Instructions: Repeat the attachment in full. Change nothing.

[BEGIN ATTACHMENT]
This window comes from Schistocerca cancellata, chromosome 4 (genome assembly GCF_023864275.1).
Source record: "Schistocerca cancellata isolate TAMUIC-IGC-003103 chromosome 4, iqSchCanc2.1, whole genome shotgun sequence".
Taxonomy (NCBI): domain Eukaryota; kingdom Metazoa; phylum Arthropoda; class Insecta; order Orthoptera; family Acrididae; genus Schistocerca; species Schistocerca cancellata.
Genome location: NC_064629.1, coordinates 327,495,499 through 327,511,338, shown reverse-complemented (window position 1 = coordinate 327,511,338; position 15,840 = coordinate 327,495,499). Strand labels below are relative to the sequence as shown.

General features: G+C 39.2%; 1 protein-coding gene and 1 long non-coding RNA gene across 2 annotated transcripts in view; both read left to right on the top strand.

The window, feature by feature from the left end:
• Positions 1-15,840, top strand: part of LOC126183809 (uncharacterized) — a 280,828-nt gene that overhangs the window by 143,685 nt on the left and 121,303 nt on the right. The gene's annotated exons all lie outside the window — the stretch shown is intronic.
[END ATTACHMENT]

This window comes from Schistocerca cancellata, chromosome 4 (genome assembly GCF_023864275.1).
Source record: "Schistocerca cancellata isolate TAMUIC-IGC-003103 chromosome 4, iqSchCanc2.1, whole genome shotgun sequence".
Taxonomy (NCBI): domain Eukaryota; kingdom Metazoa; phylum Arthropoda; class Insecta; order Orthoptera; family Acrididae; genus Schistocerca; species Schistocerca cancellata.
Genome location: NC_064629.1, coordinates 327,495,499 through 327,511,338, shown reverse-complemented (window position 1 = coordinate 327,511,338; position 15,840 = coordinate 327,495,499). Strand labels below are relative to the sequence as shown.

General features: G+C 39.2%; 1 protein-coding gene and 1 long non-coding RNA gene across 2 annotated transcripts in view; both read left to right on the top strand.

The window, feature by feature from the left end:
• Positions 1-15,840, top strand: part of LOC126183809 (uncharacterized) — a 280,828-nt gene that overhangs the window by 143,685 nt on the left and 121,303 nt on the right. The gene's annotated exons all lie outside the window — the stretch shown is intronic.